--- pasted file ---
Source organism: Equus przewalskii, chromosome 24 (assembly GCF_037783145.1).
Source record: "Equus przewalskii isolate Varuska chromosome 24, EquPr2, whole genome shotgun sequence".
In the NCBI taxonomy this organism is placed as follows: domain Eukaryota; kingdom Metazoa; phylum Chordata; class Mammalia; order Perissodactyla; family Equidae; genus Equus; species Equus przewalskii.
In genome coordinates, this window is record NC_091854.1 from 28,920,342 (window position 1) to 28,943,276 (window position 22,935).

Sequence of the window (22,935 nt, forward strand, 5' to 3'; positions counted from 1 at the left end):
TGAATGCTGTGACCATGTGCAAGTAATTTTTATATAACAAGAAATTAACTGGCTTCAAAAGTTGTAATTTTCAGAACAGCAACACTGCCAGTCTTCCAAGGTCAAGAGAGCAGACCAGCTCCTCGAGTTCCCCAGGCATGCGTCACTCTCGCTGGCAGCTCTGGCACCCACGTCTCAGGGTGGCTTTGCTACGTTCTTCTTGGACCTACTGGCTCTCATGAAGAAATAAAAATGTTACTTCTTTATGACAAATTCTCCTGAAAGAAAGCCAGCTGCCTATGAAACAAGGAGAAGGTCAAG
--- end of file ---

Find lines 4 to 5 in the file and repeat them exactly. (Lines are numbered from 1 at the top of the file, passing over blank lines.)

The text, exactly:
In genome coordinates, this window is record NC_091854.1 from 28,920,342 (window position 1) to 28,943,276 (window position 22,935).

Sequence of the window (22,935 nt, forward strand, 5' to 3'; positions counted from 1 at the left end):